Life feels very different now than it did just a few weeks ago, but as many countries enter their fourth week isolating at home, we are adjusting to our new normal. Duolingo employees are now all working remotely, from our homes across the U.S. and around the world, with the exception of our Beijing office — in China, things are slowly, hesitantly, returning to normal.
Our learners, too, are adhering to shelter-in-place orders and developing new strategies to fill the days. For many around the world, Duolingo has become a part of their new at-home routine: from learning a language to feel connected to people a world away, to using Duolingo while schools and educators scramble to transition to online teaching, to building healthy new habits that create a sense of normalcy in our new routines. One of our key initiatives was creating a guide for parents and educators (athome.duolingo.com) with ideas for language-learning games and lessons that you can use at home.
In this post, we’ll be sharing some of the ways in which Duolingo learners and learning behaviors have changed due to coronavirus. Learning a new language isn’t just a fun, productive habit to pass the time; for our learners, language is a bridge between people enduring the same uncertainty, all around the world.
Changes in learning with Duolingo during the global pandemic
- Learning on Duolingo is at an all-time high. New users on Duolingo doubled over the month of March, with the biggest surge coming the week of March 16, after the World Health Organization declared a global pandemic.
- Learners respond swiftly to government-ordered isolation. The U.S., France, and Spain began implementing stay-at-home guidelines earlier than the U.K. New Duolingo users spiked the week of March 16 in the U.S. (66% more new users than at the end of February), France (107% more new users), and Spain (109% more new users). The U.K. spike came the following week, on March 23, with 296% more new users compared to the end of February.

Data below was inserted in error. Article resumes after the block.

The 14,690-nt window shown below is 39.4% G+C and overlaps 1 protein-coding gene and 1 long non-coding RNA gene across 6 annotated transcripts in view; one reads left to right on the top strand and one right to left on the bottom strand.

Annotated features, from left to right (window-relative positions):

- Duolingo steps in to support online classrooms at home. Worldwide, we’ve seen an increase in the proportion of users studying with us for school: in March 2020, over 30% of new learners were using Duolingo for school, and travel had dropped to the third most common reason for study, with less than 13% of new learners.
- Learners choose languages they can apply. Learners in English-speaking countries are largely focused on Spanish and French, and learners in non-English-speaking countries are using time at home to study English.
- Learners spend more time studying and don’t take weekends. New learners spend 13% more time on Duolingo than was typical for new users in the past, and they study as much during the week as they do on weekends. We also see an increase of as much as 2.5 as many lessons completed midday, especially just before and after lunchtime.
Duolingo is the world’s most-downloaded and top-grossing education app, valued at $1.5 billion. It’s interesting to see the app’s recent success as education has started to shift to online learning. Duolingo stood out to me as a successful business model because of its ability to shift to prioritize where the market demands it most. Before, it was mostly used to learn the language of a country you were about to travel to. Recently, the company launched Duolingo ABC, a free English literacy app for children ages 3-6, with a goal of helping parents homeschool their children during the pandemic. This decision was clearly fruitful and successful for the company.